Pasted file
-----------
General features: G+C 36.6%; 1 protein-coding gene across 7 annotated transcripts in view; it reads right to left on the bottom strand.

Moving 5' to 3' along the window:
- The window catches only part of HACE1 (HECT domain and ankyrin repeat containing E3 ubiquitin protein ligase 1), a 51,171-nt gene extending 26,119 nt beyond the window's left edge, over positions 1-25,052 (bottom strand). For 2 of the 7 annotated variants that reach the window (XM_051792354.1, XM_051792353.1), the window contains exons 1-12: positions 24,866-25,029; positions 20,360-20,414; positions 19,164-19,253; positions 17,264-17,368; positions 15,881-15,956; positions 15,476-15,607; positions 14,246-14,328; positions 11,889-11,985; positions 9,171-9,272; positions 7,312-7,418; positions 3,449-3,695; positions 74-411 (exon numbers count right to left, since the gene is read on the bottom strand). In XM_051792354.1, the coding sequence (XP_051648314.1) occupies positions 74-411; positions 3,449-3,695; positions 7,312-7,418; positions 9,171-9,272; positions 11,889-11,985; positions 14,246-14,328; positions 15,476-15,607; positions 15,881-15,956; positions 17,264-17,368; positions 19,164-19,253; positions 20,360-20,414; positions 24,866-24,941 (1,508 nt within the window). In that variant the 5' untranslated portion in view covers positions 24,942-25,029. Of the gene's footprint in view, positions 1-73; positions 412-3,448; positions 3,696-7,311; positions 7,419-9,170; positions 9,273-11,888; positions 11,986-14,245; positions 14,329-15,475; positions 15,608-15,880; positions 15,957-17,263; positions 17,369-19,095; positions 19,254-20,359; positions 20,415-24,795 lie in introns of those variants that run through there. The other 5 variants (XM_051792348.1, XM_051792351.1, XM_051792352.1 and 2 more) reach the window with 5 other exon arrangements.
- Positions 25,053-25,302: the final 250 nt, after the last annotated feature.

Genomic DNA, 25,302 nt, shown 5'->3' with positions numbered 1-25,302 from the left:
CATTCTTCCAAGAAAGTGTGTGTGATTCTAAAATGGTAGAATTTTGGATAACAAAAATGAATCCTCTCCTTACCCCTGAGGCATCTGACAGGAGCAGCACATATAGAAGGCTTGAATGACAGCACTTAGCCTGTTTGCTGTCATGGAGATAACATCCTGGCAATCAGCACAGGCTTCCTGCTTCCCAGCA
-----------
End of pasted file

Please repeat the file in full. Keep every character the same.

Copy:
General features: G+C 36.6%; 1 protein-coding gene across 7 annotated transcripts in view; it reads right to left on the bottom strand.

Moving 5' to 3' along the window:
- The window catches only part of HACE1 (HECT domain and ankyrin repeat containing E3 ubiquitin protein ligase 1), a 51,171-nt gene extending 26,119 nt beyond the window's left edge, over positions 1-25,052 (bottom strand). For 2 of the 7 annotated variants that reach the window (XM_051792354.1, XM_051792353.1), the window contains exons 1-12: positions 24,866-25,029; positions 20,360-20,414; positions 19,164-19,253; positions 17,264-17,368; positions 15,881-15,956; positions 15,476-15,607; positions 14,246-14,328; positions 11,889-11,985; positions 9,171-9,272; positions 7,312-7,418; positions 3,449-3,695; positions 74-411 (exon numbers count right to left, since the gene is read on the bottom strand). In XM_051792354.1, the coding sequence (XP_051648314.1) occupies positions 74-411; positions 3,449-3,695; positions 7,312-7,418; positions 9,171-9,272; positions 11,889-11,985; positions 14,246-14,328; positions 15,476-15,607; positions 15,881-15,956; positions 17,264-17,368; positions 19,164-19,253; positions 20,360-20,414; positions 24,866-24,941 (1,508 nt within the window). In that variant the 5' untranslated portion in view covers positions 24,942-25,029. Of the gene's footprint in view, positions 1-73; positions 412-3,448; positions 3,696-7,311; positions 7,419-9,170; positions 9,273-11,888; positions 11,986-14,245; positions 14,329-15,475; positions 15,608-15,880; positions 15,957-17,263; positions 17,369-19,095; positions 19,254-20,359; positions 20,415-24,795 lie in introns of those variants that run through there. The other 5 variants (XM_051792348.1, XM_051792351.1, XM_051792352.1 and 2 more) reach the window with 5 other exon arrangements.
- Positions 25,053-25,302: the final 250 nt, after the last annotated feature.

Genomic DNA, 25,302 nt, shown 5'->3' with positions numbered 1-25,302 from the left:
CATTCTTCCAAGAAAGTGTGTGTGATTCTAAAATGGTAGAATTTTGGATAACAAAAATGAATCCTCTCCTTACCCCTGAGGCATCTGACAGGAGCAGCACATATAGAAGGCTTGAATGACAGCACTTAGCCTGTTTGCTGTCATGGAGATAACATCCTGGCAATCAGCACAGGCTTCCTGCTTCCCAGCA